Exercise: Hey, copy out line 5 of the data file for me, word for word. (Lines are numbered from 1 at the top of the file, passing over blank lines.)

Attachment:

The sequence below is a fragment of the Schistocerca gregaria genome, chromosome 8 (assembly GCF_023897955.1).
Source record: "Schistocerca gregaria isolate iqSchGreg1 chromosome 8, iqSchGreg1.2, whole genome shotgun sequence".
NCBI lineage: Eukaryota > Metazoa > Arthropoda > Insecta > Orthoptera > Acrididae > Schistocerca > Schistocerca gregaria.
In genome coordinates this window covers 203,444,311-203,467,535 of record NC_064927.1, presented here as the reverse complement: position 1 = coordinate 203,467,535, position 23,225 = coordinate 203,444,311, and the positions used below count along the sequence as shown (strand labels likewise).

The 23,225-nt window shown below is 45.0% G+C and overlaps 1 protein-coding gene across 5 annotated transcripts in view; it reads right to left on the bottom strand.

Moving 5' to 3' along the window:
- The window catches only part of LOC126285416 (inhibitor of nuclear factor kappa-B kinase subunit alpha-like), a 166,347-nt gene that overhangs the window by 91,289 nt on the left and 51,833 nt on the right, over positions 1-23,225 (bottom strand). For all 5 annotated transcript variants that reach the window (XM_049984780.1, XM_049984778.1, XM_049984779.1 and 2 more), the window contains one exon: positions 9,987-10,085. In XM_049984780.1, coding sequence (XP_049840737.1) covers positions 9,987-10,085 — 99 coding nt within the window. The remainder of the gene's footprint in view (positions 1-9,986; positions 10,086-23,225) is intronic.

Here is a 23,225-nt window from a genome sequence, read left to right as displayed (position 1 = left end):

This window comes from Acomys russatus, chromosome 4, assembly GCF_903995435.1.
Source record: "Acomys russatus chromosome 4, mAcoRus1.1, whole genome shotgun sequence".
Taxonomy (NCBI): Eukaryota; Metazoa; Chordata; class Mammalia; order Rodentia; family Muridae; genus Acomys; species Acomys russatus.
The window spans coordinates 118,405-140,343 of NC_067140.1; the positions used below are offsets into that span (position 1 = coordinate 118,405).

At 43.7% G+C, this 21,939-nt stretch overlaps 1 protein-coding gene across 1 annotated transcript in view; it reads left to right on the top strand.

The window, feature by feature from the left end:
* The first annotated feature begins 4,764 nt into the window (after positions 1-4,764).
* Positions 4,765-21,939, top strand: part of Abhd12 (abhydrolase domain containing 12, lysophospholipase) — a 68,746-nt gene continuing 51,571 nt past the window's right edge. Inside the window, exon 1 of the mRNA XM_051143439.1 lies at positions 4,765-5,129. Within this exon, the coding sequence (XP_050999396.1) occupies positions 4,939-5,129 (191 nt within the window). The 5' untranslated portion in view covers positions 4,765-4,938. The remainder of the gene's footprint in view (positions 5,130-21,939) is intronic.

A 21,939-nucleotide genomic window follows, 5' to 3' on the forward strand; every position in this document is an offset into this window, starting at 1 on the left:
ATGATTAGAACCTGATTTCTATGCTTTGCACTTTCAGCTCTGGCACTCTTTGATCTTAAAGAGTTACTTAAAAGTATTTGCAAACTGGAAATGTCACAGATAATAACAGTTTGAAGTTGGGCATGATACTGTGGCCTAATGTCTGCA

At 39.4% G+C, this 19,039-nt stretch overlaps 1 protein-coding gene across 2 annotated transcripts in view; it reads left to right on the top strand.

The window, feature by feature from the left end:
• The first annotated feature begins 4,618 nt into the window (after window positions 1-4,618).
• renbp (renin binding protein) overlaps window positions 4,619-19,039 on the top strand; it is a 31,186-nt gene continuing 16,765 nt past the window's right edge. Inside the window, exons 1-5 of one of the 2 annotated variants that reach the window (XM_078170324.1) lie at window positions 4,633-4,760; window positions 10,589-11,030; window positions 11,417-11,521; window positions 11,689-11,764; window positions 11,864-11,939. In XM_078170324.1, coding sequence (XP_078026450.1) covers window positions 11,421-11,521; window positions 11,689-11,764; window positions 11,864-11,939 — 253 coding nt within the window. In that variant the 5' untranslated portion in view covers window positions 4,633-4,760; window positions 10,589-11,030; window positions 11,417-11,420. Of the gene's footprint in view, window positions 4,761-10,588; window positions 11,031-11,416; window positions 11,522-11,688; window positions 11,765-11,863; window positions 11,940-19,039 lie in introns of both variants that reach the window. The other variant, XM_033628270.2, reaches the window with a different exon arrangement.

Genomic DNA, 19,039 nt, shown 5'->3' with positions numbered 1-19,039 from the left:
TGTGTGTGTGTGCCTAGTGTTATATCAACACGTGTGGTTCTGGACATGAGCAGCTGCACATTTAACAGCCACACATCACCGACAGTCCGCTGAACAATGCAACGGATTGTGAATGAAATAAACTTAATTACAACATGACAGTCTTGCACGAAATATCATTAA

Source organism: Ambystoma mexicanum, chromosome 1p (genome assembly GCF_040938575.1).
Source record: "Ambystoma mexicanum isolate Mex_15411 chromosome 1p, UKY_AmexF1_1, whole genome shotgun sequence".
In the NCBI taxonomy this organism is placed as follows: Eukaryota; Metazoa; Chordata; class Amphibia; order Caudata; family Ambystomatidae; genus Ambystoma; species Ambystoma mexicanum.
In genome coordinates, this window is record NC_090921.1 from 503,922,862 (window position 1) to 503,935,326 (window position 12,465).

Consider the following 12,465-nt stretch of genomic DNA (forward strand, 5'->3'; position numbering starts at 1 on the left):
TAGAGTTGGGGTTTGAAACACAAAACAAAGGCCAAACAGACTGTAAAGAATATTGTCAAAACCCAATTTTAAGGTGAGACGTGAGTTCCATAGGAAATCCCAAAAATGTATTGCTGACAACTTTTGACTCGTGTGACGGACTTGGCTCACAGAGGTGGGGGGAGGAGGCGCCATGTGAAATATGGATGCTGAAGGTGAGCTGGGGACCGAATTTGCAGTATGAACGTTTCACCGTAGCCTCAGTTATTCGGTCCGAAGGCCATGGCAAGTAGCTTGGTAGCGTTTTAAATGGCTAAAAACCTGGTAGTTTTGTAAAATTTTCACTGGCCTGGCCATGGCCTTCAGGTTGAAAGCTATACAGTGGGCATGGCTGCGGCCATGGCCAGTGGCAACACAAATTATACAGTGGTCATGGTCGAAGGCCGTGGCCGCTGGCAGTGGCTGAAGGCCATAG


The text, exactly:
The 23,225-nt window shown below is 45.0% G+C and overlaps 1 protein-coding gene across 5 annotated transcripts in view; it reads right to left on the bottom strand.